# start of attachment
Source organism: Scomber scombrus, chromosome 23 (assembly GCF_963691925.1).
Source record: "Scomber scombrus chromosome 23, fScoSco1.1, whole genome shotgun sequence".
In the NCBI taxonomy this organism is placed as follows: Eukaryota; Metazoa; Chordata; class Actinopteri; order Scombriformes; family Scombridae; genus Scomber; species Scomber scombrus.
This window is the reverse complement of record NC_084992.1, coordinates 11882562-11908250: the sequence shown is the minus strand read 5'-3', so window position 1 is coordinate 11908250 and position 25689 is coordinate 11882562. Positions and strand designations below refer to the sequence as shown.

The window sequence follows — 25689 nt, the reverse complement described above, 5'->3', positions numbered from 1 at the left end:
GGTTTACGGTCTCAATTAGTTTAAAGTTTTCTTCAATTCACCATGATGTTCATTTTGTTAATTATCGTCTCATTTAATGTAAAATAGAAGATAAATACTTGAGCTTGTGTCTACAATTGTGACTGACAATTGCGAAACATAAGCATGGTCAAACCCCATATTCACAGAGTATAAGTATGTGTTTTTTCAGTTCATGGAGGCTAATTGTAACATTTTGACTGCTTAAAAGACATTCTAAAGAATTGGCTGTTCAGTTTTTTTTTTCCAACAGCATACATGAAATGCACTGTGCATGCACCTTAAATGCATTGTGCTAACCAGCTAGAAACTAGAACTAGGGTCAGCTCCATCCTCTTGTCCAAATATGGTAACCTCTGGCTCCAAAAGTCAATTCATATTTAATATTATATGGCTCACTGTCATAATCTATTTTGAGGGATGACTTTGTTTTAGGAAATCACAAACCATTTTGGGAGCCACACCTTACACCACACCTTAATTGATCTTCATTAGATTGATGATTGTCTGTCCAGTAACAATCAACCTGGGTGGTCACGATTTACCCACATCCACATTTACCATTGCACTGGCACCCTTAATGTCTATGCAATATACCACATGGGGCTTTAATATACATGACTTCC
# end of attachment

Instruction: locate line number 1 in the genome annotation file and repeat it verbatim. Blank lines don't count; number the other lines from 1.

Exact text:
Source organism: Scomber scombrus, chromosome 23 (assembly GCF_963691925.1).